I am, you will likely have gathered by now, a very big fan of street festivals. Not only an excuse for extra fun (always a good idea), they are also a terrific way for one neighbourhood to tell those from other parts of town what’s great about what they do, are, and provide for everyone. There’s always a big food component to the event – and the treats on offer are generally excellent, since we have vital immigrant communities from everywhere in the world in Toronto – and lots of fresh blood coming-in all the time, to keep those who’ve been here awhile connected to their original tradition. But the Polish festival, out on Roncesvalles, just a couple of blocks away from the beautiful and appealingly-wild High Park, does it up in a way I truly adore – the whole thing is made most magical of all, for the kids.

Now, if you were a scheming Machiavellian, you might well make the same choice – kids grow up to be custodians of their culture, and if you want them to have strong positive feelings associated with it, throwing a great kids party for them every year is an excellent start. Funny thing is, you’d make the exact same choice if you’re kind-hearted sweet and filled with empathy (or gratitude, or even memory). Finding that both the most calculating and the most kind plans would be almost exactly the same, one wonders what it is that others are missing here. Yes, invest not just in kids-skill, but in kids FUN.

The ferris wheel was set up just down a residential side-street – and I especially loved the way practically every car had a parent and a couple of little ones, who were absolutely thrilled with that cool whooshing-high perspective on their old familiar neighbourhood.

His cup of tea, precisely

This little teacup ride was set up right in the middle of Roncesvalles – and there was an eager line-up for every run. The fact that it was all kiddy-rides was lovely, because it meant no teenagers were competing, pushing their way in, or making anyone feel bad for not being daring. Instead, we got giggling besties and sublimely introspective sorts, like this quietly well-gratified fellow.

Giggling Pirates

These small pirates were having a wonderful time on this diminutive, but still distinctly energetic rocking pirate ship – and struck me as a great reminder about deriving full enjoyment, even with modest means. How far you commit, can make all the difference!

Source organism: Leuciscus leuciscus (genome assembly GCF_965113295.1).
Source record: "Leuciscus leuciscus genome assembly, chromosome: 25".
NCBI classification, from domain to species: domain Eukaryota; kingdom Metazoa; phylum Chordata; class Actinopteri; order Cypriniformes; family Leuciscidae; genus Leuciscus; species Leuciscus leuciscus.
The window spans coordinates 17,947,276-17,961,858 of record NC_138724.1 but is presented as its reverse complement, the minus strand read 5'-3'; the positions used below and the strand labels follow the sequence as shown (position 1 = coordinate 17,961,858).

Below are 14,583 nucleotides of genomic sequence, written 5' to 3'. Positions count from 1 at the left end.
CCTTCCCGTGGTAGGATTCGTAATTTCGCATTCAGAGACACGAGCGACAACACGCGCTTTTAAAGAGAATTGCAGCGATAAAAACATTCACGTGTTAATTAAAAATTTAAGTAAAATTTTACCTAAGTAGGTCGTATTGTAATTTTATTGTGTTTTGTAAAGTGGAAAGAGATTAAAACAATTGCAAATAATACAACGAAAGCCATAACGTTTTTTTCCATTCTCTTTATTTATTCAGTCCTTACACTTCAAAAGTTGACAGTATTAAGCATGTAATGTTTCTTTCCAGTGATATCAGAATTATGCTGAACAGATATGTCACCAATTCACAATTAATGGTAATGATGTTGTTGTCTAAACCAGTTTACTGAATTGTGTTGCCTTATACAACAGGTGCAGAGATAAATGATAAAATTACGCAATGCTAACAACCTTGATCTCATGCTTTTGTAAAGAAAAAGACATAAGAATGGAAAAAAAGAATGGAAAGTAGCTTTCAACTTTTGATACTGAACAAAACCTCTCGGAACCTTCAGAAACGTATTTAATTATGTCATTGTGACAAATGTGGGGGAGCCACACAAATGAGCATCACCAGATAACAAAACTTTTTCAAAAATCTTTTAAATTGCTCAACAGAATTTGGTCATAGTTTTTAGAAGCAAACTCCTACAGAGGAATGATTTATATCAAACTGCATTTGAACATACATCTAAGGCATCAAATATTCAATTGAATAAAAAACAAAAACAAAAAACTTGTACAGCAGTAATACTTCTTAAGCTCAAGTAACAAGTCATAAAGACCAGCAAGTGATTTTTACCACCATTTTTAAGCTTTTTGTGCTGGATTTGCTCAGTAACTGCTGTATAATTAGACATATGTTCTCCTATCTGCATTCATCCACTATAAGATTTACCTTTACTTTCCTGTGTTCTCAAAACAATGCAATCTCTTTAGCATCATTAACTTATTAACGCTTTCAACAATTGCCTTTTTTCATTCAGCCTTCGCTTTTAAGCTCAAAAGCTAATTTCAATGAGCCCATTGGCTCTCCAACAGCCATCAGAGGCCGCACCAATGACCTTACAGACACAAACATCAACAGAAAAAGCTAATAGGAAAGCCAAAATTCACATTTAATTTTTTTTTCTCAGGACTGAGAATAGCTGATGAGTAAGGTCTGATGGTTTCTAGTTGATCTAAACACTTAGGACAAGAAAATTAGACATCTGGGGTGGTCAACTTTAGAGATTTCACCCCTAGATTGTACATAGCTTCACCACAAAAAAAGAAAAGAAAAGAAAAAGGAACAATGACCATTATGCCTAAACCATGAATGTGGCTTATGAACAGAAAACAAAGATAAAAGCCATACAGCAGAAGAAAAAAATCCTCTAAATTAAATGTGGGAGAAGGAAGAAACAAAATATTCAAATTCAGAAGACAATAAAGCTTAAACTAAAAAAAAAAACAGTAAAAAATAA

He’s my brother

This was my favourite visual story of the day by-far. Two brothers went into the crazy fun-house ride, complete with shaky floors, shockingly loud noises and strange things pelting you in the dark – all of which concluded in the traditional barrel-walk through this final spinning passageway. The older brother made it across just fine, but his little brother was scared. He tried taking a step onto it, felt his foot moving out of balance and retreated, again and again. Then his mom started yelling at him (and I don’t know Polish, but I could still tell it wasn’t nice). Really felt bad for the tyke, you could see he just felt worse and worse. Then his brother stepped up – ran back across the barrel, held his little brother’s hand – talked to him very calmly – and then ran him right back out to safety. Best moment of pride and triumph I’ve witnessed in quite some time. Hero-making.

Fun Slide

Nothing simpler, or cuter – because this gravity-powered treat was busy all day long with parents riding down with their little ones held snug on their laps, and other kids who were just big-enough to ride it themselves  (and incredibly proud of the fact). I bet half the thrill was that scary open-staircase going up!

So hard to decide

I can still remember that this ride was one of the very first things in the world that I knew for sure was very cool!  In fact, it was outright overwhelming, how many great options there were to be enjoyed on this spinning deck. Heck, as a lifelong non-vehicularist, I have to admit I was STILL tempted.

But the really cute thing here? As soon as we saw this one, Nada began to tell me about all the problems it caused her when she was a little kid – because she wanted to ride the motorcycle, but also the roadster, and the fire-engine, and the police-car, and the dune-buggy, and the racing car – and she’d spend so long trying to decide which, that everyone else would take a seat first – and she’d have to take whatever was left. Just like me!

I’m going to have to ask some carnival folks about this – but I’m starting to think that this particular sort of multi-vehicle merry-go-round is among the best attended and most re-ridden attractions in practically every kiddy fair on earth. Most agonized-over seasonal joy, almost certainly.

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